Celebrated Haisla and Heiltsuk author Eden Robinson reads at an NIC Write Here Readers Series event in Port Hardy.

North Island College adds Indigenous focus to English courses this January

North Island College is adding two English courses with Indigenous perspectives to its January course offerings.

English 116, Essay Writing & Indigenous Perspectives, introduces university-level research and writing, with a focus on the works of contemporary Indigenous scholars, authors and teachers. English 127, Indigenous Literatures in Canada, emphasizes Indigenous historical, political and cultural contexts in literature.

The courses were developed to address the rising interest in Aboriginal content, serve NIC’s growing number of Aboriginal students and meet the Truth and Reconciliation Commission Calls to Action.

Almost 15 per cent of NIC students self-identify as Indigenous.

Aboriginal Education and Indigenization is also one of the priorities in NIC’s Strategic Plan 2020.

“Reconciliation is something all Canadians have a role in – both Indigenous and non-Indigenous,” said Sara Child, NIC’s Aboriginal Education facilitator. “Indigenization of the academy, from a local Indigenous perspective, is a big part of reconciliation; the dialogue’s that occur between our students will lay the foundation for transforming relationships.”

NIC English instructor Laura Johnston developed the courses.

“Integrating Indigenous focus into our courses ensures we’re having conversations around Canada’s history with Indigenous people in a variety of contexts,” said Johnston.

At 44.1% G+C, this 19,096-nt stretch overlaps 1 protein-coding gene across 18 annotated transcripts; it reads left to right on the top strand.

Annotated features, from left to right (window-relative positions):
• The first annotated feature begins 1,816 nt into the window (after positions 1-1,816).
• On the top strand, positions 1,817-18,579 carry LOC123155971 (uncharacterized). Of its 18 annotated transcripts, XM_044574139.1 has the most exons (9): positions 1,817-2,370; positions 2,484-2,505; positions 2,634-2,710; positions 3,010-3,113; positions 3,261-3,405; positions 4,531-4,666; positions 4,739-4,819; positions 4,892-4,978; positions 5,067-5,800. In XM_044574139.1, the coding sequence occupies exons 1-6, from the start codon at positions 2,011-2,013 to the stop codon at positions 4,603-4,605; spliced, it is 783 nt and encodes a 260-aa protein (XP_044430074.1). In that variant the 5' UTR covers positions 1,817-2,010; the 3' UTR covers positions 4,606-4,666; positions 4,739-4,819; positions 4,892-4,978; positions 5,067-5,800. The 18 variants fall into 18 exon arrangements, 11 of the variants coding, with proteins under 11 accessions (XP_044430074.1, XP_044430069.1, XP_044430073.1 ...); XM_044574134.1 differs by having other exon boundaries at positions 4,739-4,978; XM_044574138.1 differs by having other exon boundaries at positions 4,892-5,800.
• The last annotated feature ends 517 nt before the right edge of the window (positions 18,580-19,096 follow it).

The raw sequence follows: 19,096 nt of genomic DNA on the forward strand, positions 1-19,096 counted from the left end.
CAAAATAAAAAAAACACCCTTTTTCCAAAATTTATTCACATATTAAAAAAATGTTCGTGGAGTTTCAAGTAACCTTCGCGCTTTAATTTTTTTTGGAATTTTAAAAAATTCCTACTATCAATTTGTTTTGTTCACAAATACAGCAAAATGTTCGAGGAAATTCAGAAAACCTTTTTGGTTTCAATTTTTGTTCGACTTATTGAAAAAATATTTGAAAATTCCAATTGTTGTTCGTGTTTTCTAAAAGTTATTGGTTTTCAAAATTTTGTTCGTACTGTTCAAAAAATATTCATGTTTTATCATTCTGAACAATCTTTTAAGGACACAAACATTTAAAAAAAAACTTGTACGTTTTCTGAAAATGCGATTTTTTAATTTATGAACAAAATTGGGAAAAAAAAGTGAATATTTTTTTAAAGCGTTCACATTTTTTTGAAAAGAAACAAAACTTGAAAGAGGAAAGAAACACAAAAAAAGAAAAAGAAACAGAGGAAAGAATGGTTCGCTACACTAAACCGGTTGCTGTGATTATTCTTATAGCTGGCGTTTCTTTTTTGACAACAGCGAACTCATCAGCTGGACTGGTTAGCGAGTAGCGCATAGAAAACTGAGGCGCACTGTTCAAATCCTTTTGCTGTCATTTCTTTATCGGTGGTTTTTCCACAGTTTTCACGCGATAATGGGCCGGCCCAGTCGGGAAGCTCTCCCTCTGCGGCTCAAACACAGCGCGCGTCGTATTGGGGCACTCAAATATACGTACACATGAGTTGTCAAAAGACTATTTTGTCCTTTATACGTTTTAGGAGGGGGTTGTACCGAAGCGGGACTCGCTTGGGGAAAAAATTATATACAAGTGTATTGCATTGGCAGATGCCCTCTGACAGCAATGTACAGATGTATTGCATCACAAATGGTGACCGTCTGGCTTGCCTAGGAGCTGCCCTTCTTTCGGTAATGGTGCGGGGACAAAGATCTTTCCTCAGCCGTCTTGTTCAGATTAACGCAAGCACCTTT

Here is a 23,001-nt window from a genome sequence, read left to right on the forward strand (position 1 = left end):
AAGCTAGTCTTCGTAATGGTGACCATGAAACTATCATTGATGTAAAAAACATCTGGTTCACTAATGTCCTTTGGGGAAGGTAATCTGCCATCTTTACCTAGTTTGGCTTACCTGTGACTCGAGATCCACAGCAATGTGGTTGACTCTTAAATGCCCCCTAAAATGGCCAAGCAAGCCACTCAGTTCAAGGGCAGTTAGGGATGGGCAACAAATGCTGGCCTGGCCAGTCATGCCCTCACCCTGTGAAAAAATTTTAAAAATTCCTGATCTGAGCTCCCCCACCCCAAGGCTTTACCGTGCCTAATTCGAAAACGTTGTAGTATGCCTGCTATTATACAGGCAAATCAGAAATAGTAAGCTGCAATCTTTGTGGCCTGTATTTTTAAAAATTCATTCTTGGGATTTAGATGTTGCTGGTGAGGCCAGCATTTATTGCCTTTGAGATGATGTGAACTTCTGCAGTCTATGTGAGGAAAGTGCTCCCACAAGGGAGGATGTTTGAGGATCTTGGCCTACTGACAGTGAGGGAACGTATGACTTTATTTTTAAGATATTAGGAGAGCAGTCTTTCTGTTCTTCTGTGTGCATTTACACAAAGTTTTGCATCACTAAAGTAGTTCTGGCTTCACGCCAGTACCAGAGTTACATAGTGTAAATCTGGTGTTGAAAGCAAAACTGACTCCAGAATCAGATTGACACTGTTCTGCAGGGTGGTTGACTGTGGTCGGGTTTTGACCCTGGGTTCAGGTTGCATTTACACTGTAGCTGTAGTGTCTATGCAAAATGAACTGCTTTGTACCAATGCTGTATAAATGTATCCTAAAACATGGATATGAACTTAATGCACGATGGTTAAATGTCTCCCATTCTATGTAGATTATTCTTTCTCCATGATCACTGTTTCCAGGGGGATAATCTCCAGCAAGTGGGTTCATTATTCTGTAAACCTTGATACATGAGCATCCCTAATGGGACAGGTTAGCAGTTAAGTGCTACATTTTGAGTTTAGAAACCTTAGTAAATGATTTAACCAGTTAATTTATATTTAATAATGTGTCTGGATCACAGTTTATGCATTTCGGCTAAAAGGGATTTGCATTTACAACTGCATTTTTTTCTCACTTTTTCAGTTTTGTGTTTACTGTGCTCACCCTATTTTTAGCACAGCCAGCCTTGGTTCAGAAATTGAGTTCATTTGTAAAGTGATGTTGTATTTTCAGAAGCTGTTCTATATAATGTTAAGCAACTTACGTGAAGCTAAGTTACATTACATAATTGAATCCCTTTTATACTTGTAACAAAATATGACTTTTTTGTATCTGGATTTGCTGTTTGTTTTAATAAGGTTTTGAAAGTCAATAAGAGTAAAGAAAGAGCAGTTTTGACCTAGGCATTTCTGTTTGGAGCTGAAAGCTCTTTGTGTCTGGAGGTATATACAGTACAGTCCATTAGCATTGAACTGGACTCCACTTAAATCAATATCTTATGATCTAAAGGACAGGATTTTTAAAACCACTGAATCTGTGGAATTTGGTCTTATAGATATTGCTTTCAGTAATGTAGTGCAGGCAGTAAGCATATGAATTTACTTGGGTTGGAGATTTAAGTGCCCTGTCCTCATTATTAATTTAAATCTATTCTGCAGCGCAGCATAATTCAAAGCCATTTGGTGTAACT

By increasing the number of Indigenous authors and voices in university transfer courses, Indigenous students will find a more inclusive and culturally safe learning environment while non-Indigenous students will increase their knowledge of Canada’s history and its lasting impacts.

“I find students are coming to class with an awareness, but not a full understanding of what happened or why,” said Johnston.

Johnston notes the Indigenous focus also incorporates Indigenous teaching styles, which can be more supportive of students with varied learning styles.

“The focus is on holistic learning, learning with the whole self,” said Johnston. “Students of all learning styles and abilities are encouraged to invest in the process.”

Both English 116 and English 127 are available at all four NIC campuses, starting this January.

To learn more about NIC’s English and Indigenous language courses, or to register, visit www.nic.bc.ca/aboriginal-education/

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